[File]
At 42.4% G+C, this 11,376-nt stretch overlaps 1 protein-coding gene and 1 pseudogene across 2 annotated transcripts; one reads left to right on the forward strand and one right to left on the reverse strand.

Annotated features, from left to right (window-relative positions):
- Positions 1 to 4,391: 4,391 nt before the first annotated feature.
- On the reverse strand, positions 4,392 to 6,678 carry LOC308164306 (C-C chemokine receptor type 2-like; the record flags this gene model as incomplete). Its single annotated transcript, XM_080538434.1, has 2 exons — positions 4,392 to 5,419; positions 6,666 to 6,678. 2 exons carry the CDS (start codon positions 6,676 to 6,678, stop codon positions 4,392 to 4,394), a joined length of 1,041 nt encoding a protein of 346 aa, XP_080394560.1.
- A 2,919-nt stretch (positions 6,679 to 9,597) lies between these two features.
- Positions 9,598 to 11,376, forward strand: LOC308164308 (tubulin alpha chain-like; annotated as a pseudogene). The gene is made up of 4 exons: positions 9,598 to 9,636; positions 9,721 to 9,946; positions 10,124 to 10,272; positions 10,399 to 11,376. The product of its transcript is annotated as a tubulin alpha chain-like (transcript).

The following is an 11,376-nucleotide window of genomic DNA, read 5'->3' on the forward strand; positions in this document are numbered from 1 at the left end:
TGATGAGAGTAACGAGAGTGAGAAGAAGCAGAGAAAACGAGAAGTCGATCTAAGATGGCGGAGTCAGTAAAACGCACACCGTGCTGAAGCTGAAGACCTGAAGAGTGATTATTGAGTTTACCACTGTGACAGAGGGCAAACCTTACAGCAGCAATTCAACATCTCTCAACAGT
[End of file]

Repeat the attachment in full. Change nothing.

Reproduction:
At 42.4% G+C, this 11,376-nt stretch overlaps 1 protein-coding gene and 1 pseudogene across 2 annotated transcripts; one reads left to right on the forward strand and one right to left on the reverse strand.

Annotated features, from left to right (window-relative positions):
- Positions 1 to 4,391: 4,391 nt before the first annotated feature.
- On the reverse strand, positions 4,392 to 6,678 carry LOC308164306 (C-C chemokine receptor type 2-like; the record flags this gene model as incomplete). Its single annotated transcript, XM_080538434.1, has 2 exons — positions 4,392 to 5,419; positions 6,666 to 6,678. 2 exons carry the CDS (start codon positions 6,676 to 6,678, stop codon positions 4,392 to 4,394), a joined length of 1,041 nt encoding a protein of 346 aa, XP_080394560.1.
- A 2,919-nt stretch (positions 6,679 to 9,597) lies between these two features.
- Positions 9,598 to 11,376, forward strand: LOC308164308 (tubulin alpha chain-like; annotated as a pseudogene). The gene is made up of 4 exons: positions 9,598 to 9,636; positions 9,721 to 9,946; positions 10,124 to 10,272; positions 10,399 to 11,376. The product of its transcript is annotated as a tubulin alpha chain-like (transcript).

The following is an 11,376-nucleotide window of genomic DNA, read 5'->3' on the forward strand; positions in this document are numbered from 1 at the left end:
TGATGAGAGTAACGAGAGTGAGAAGAAGCAGAGAAAACGAGAAGTCGATCTAAGATGGCGGAGTCAGTAAAACGCACACCGTGCTGAAGCTGAAGACCTGAAGAGTGATTATTGAGTTTACCACTGTGACAGAGGGCAAACCTTACAGCAGCAATTCAACATCTCTCAACAGT